Perhaps the last sentence should’ve read “Redding, who has been accused of being a Major League pitcher."
Did Minaya not watch his own team pound Redding only two weeks before season’s end? Did Minaya not take not of the fact that Redding lasted three innings for the Mets, giving up seven hits and four runs?
Oh, it gets worse.
Redding just can’t pitch well against the Mets. Indeed, he doesn’t discriminate. Redding’s career high for wins? Ten, twice -- including last year, when he lost 11 and posted an ERA a sliver under 5.00. He also allowed 27 jacks and 195 hits in 182 innings. And Redding in his last 10 starts was 3-5 with – get this – a 6.49 ERA.
Oh, but wait.
Redding was among the top 10 National League pitchers in two categories: earned runs allowed and wild pitches.
And in 2003, Redding distinguished himself by leading the National League in losses with 14.
With his innings pitched total last year, one could use fashionable parlance -- read "excuse" --and call him an "innings eater." But what good is an innings eater who regurgitates lousy outings every time he takes the mound?
I don't want to hear the old argument former Mets' GM Steve Phillips used to justify his signing of Steve Trachsel after the 2001 season, saying Trachsel was up until then a very good pitcher who needed more run support. I'm not sure the 1927 Yankees would've had the firepower to support Redding's giving up nearly seven earned runs per nine innings, as he did in the second half of last year. I'm not even sure America's armed forces could.
What I wrote a month ago about Tim Redding still holds true: The Mets would be better off running the late – yes, late – legendary R&B singer Otis Redding to the mound every fifth day. Give it a couple of months and we won’t be sitting on the dock of the bay, as Otis once famously sang, but wanting to jump off the dock and straight into Flushing Bay after Redding gets lit up yet again.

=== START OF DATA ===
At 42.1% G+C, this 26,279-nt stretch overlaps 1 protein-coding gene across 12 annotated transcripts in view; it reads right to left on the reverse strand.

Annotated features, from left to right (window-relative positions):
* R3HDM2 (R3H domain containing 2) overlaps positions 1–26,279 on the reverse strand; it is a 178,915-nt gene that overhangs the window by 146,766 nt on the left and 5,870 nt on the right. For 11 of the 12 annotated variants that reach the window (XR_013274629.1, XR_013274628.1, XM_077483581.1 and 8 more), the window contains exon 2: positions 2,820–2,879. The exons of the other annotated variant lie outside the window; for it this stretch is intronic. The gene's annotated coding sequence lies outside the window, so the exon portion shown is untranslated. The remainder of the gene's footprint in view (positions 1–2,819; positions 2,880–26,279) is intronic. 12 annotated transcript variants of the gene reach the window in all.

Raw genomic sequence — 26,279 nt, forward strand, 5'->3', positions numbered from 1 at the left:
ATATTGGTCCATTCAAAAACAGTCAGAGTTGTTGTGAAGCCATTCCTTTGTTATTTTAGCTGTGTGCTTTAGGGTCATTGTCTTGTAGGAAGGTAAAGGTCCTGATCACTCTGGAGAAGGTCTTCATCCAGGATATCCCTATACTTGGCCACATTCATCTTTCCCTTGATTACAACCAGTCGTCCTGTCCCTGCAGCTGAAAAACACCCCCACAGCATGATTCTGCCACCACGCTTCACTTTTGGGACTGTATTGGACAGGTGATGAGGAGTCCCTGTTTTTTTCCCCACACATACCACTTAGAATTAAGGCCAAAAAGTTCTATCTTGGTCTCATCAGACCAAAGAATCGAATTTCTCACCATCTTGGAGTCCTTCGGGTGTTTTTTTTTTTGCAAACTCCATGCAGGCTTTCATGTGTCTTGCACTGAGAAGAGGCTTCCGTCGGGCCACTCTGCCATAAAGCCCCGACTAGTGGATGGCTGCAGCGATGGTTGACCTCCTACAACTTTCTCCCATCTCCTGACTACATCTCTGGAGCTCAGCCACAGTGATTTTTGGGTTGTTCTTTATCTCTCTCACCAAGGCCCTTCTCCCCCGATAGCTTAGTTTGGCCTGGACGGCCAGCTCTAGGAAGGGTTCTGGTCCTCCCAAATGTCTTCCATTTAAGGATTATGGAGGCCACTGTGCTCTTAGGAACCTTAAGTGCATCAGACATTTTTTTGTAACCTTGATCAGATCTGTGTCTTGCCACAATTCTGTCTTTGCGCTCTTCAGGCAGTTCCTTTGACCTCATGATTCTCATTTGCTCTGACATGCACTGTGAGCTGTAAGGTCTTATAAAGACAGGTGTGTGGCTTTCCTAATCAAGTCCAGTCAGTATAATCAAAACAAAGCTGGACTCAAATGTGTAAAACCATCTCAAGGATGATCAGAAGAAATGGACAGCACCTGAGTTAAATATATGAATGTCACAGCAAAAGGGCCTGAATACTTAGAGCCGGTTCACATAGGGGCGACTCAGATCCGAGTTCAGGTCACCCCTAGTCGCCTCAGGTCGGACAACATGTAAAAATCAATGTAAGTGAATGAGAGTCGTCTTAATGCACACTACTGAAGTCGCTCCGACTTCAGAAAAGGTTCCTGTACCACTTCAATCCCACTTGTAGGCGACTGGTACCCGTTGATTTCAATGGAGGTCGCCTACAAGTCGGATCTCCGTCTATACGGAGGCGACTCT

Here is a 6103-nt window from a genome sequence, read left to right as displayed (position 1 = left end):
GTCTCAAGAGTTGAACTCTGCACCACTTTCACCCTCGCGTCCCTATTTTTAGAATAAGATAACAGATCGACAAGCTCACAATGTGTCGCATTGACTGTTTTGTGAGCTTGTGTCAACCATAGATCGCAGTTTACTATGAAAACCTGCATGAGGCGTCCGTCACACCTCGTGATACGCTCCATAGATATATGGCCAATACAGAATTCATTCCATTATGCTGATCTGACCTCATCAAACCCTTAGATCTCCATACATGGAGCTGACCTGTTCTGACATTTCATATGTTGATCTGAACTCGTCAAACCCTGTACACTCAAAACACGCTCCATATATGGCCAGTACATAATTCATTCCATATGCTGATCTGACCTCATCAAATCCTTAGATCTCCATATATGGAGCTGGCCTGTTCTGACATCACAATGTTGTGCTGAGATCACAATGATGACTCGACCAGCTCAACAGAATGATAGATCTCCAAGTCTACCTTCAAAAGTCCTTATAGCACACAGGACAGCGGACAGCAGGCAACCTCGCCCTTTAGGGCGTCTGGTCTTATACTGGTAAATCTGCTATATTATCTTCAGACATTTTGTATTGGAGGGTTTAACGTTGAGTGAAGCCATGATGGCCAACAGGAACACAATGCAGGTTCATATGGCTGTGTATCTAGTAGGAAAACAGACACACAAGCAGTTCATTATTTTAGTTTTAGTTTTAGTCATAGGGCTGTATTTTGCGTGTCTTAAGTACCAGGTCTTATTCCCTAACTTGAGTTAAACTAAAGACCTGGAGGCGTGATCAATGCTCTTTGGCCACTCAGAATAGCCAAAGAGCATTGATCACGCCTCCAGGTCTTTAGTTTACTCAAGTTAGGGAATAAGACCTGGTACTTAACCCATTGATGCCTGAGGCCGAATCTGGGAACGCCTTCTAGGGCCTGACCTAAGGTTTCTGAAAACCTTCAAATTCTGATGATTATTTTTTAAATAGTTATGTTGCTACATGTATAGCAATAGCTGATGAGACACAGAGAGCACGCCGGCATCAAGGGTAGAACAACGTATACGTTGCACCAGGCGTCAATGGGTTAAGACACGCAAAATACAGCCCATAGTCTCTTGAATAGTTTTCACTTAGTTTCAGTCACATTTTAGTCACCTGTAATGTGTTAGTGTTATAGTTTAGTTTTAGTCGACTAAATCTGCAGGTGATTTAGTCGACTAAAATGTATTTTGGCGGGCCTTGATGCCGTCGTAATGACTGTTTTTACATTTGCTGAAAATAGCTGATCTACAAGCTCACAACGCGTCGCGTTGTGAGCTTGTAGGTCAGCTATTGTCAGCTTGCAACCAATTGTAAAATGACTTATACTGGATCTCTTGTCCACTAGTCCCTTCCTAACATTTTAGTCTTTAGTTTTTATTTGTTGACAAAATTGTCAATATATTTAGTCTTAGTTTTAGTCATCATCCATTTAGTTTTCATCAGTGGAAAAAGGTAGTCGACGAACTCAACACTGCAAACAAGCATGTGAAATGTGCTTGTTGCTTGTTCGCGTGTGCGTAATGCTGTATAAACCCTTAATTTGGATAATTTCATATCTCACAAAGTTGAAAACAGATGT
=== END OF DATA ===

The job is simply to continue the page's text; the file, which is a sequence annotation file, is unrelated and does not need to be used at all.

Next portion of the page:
Look at more of Redding's history.
In 2005, Redding lost all five starts as a San Diego Padre with a 9.10 ERA. That was after the Yankees had seen enough of him after one inning – you read right, one inning – in his only start in which he allowed six runs, four hits and four walks. Redding's record that year was 0-6.
After a year on the shelf with an injury, Redding followed that with a 3-6 campaign in 2007.
What’s even more astounding than Minaya signing Redding is that other actual baseball teams were clamoring to sign a guy with a 34-51 lifetime record.
Yes, Redding is a cheap option – with damn good reason. So was an Edsel. Redding is more of a last resort. And with Minaya wielding a big market budget for player payroll anf far better options out there, it makes his latest move that much more ludicrous.
The timing of this signing couldn’t be worse, not when the heated Braves are wooing quality starter Derek Lowe and reports have them preparing to top the Mets’ three-year, $36 million offer with one for four years and as much as $48 million.
Where is it written that the Mets must have at least one member of the starting rotation with a pitching resume that's a mountain of garbage and reeks of a local landfill?
And don’t talk to me about getting cheap help for the back end of the rotation.
Could the younger, far cheaper and untested Bobby Parnell or Jon Niese be any worse than Redding? In fact, last season Niese acomplished something in his second career start it took Redding 109 starts until last July to do: pitch eight complete innings in a game.
What does that tell you?
Has Redding been signed because the Mets have a secret desire to reenact the Jorge Sosa life story, with Redding in the starring role? Maybe Minaya is pining away for Trachsel.
This may go down as the Mets' worst-ever free agent signing, right up there with Minaya's other genius recruitments of Scott Schoeneweis and David Newhan and his retentions of Guillermo Mota and currently immovable Met, Luis Castillo.
And I’m gonna say this, too: Rip the Yankees for all their worth for elbowing aside all the smaller-market clubs for big talent by signing the likes of C.C. Sabathia, A.J. Burnett and Mark Teixeira if you want to. But ask yourself: Would they be content with signing someone like Redding?
Oh yeah, that’s right. They’d seen enough of Redding after one inning.
So why does Minaya think the refuse of Major League pitching is good enough for the Mets?
And more importantly, why does he think it's good enough for the fans?
Especially when this year, with the team moving into a new ballpark, it basically will cost a refinancing of a mortgage to access the product Minaya is assembling.